Phelan notes that when there are horror elements, VR is well known to be an intense experience, and modulating that was key to not alienating players. Rather than a relentless onslaught, you are brought up and down.

I checked my Apple Watch heart rate data over the past week that I’ve been playing Alyx and, sure enough, there were the spikes in rate during my play sessions to prove the impact of those choices. Some of the more intense segments play like the best horror action movies you’ve seen — Aliens comes to mind, as well as more recent fare like A Quiet Place.

Keeping you engaged in that environment, of course, means that control schemes are incredibly critical. Valve’s choices on Alyx reflect a desire to make sure that the widest array of people can experience the game. They offer all of the accepted travel modes including teleporting, a continuous travel mode like walking and my favorite, shift — a sort of zooming snap that keeps a sense of context to your movement.

Personally, I am unable to walk continuously in VR without wanting to toss my cookies, and Alyx is no different here. In fact, the game takes a lot of pains to make sure it moves the character involuntarily as little as possible, even offering a ‘toggle barnacle lift’ setting to avoid the motion sickness some people may feel being virtually hoisted in the air. A wise choice as there’s a lot going on in Alyx already, with some encounters forcing you to move rapidly through the environment to combat enemies or solve puzzles.

The sheer accessibility of Alyx’s options speaks to the desire by the team to make sure it accommodated as many people as possible. Standing, seated, either hand, choice of dominant eye, room-scale or not — if there’s a way to play a VR game, Valve has you covered.

One of the biggest effective bits is the presence of Alyx’s hands in the game world. Because most people interact with the world via their hands (though not all), Phelan notes that you get a lot ‘for free’ when you make those the primary interaction method. People already know what to expect when they do things with their hands and at that point your job just becomes to make them act exactly as you’d expect in as many situations as possible.

And they do. Your hands realistically grasp, tap, push and poke the environment (and there is a lot of environment with the most interactive objects I’ve ever seen in a VR game).

The hands even adapt to the contours of things, curving or turning corners as you slide them across objects. The fingers are used to tell you that you really can’t interact with this, but you can feel it — this is not an action point for you. But then, when there is an action point, the hand naturally curves around something, and you get the message “Oh, yeah, I can grab this.”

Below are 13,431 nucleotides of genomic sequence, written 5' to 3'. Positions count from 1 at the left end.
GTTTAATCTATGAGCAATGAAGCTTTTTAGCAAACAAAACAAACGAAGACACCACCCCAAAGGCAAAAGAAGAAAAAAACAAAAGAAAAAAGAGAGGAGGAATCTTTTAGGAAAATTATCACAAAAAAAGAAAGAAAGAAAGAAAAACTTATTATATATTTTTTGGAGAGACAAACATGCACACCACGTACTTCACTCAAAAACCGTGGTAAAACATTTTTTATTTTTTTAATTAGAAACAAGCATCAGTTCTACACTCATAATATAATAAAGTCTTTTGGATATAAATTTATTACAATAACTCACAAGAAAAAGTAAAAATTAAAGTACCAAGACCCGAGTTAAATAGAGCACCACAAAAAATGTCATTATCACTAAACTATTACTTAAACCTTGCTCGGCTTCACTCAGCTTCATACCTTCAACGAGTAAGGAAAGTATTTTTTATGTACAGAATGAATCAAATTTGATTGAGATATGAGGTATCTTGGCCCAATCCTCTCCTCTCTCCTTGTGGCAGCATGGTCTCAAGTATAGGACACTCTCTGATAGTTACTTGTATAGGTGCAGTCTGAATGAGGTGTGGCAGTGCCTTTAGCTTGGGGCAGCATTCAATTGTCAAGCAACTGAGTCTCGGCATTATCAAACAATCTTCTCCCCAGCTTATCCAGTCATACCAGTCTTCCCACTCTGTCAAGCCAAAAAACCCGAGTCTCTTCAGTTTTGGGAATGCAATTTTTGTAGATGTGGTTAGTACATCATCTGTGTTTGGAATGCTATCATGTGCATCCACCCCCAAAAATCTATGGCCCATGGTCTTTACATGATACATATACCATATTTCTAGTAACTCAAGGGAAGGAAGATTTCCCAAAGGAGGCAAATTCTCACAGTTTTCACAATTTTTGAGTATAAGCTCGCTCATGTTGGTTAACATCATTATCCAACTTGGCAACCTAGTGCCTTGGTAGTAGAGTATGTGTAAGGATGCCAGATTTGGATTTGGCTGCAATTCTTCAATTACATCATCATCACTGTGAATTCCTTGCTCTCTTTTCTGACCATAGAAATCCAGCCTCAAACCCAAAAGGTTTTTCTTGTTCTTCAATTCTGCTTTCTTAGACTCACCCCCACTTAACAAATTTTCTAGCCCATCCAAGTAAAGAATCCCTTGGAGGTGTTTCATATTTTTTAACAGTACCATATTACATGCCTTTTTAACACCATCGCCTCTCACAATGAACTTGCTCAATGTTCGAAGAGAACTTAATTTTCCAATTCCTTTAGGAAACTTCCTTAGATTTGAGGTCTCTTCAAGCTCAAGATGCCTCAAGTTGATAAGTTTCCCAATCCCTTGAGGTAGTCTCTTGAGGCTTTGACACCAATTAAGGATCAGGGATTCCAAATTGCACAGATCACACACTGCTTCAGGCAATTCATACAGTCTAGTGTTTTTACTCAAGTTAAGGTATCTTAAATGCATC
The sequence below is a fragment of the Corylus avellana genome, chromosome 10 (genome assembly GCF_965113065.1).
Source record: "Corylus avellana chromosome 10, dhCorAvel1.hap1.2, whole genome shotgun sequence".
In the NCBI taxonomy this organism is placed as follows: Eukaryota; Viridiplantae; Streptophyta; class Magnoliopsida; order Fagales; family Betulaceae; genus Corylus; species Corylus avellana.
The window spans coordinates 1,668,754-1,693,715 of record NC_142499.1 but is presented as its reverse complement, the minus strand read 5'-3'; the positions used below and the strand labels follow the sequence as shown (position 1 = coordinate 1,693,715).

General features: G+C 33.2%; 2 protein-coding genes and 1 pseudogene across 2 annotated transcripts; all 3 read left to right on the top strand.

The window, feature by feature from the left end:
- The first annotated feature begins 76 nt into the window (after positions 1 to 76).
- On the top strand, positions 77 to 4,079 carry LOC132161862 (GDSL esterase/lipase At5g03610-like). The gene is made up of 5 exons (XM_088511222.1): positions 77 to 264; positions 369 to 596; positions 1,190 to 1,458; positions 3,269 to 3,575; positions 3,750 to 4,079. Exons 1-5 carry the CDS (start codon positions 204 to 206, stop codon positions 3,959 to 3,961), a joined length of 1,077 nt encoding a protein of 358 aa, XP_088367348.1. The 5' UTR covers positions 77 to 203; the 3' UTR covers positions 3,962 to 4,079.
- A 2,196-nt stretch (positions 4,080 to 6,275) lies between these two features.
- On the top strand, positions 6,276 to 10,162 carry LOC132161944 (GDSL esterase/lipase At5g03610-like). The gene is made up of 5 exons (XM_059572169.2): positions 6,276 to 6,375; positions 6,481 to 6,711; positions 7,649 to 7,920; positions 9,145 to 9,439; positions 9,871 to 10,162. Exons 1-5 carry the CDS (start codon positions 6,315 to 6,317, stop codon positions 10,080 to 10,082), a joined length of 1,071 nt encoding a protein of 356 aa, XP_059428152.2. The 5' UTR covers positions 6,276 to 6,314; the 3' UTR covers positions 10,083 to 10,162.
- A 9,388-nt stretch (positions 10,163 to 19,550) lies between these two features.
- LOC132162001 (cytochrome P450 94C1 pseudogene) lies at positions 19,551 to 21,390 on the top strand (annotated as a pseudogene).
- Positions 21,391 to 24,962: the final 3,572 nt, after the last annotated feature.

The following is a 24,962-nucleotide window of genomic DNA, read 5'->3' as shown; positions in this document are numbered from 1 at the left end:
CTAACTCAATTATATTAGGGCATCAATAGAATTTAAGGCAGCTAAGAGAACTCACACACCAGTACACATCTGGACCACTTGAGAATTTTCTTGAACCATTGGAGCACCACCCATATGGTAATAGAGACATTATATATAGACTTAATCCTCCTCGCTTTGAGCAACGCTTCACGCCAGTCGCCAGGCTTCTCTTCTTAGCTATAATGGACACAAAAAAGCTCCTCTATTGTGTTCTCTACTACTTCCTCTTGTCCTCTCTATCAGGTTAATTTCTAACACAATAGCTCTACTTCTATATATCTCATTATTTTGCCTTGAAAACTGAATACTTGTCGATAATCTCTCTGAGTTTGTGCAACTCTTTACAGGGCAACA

A lot has been said about the Knuckles controllers that come with the Valve Index headset, and they’re great. But the marquee feature for me is the soft hand strap that keeps them attached to you. This frees you up to make grabbing and grasping motions with your whole hand, as you would normally.

I have the Vive controllers, the Oculus controllers, and the Knuckles. Certainly, the Knuckles, with the individual finger control, absolutely locks it in, I think, for people on the hand interaction. If every company doesn’t dupe the work that Valve has done with these, they’re dumb.

“I think the Knuckles and the Index broadly is essentially Valve’s attempt to say, “This is pointing towards a heightened VR experience. This is what we think of as a really great direction for this hardware to go,” says Valve’s Chris Remo, who also added that they did a lot of work to make sure all the compatible VR hardware turned out a great play experience. “It was obviously pretty important that this wasn’t a Valve Index game. It’s a VR game. We genuinely tried our best to support those features, [including] all the finger tracking the Index does on the Knuckles controllers and everything else.”

A lot of the work on interactions mirrors what other creatives have done in VR, but polishes it up a level. And a lot of that work is hidden unless you look very hard for it. Doors open in the direction of your hand’s travel, for instance. Magically outwardly opening doors that open inward is a perfect affordance. Most people will never notice. The people that care will, and that’s fine, but most people will just have a better time of going through this way versus that way without fussing too much.

The gravity gloves shown off prominently in the gameplay trailers are another such affordance. They neatly avoid the VR problem of people constantly inching out or down and ramming into things outside of their play area while trying to grab objects on the ground or inside containers. They also give the player the ability to quickly utilize the environment to fend off enemies or distract them with a speed and agility that you’d never be able to realize otherwise.

Call it fate or design that Half-Life 2’s gravity gun offered the perfect in-world explanation, but it works incredibly here. Grabbing a gas mask off the ground and attaching it to your face, fending off a headcrab with a trash can lid, throwing a brick to stagger a zombie, it’s all possible with the Russells.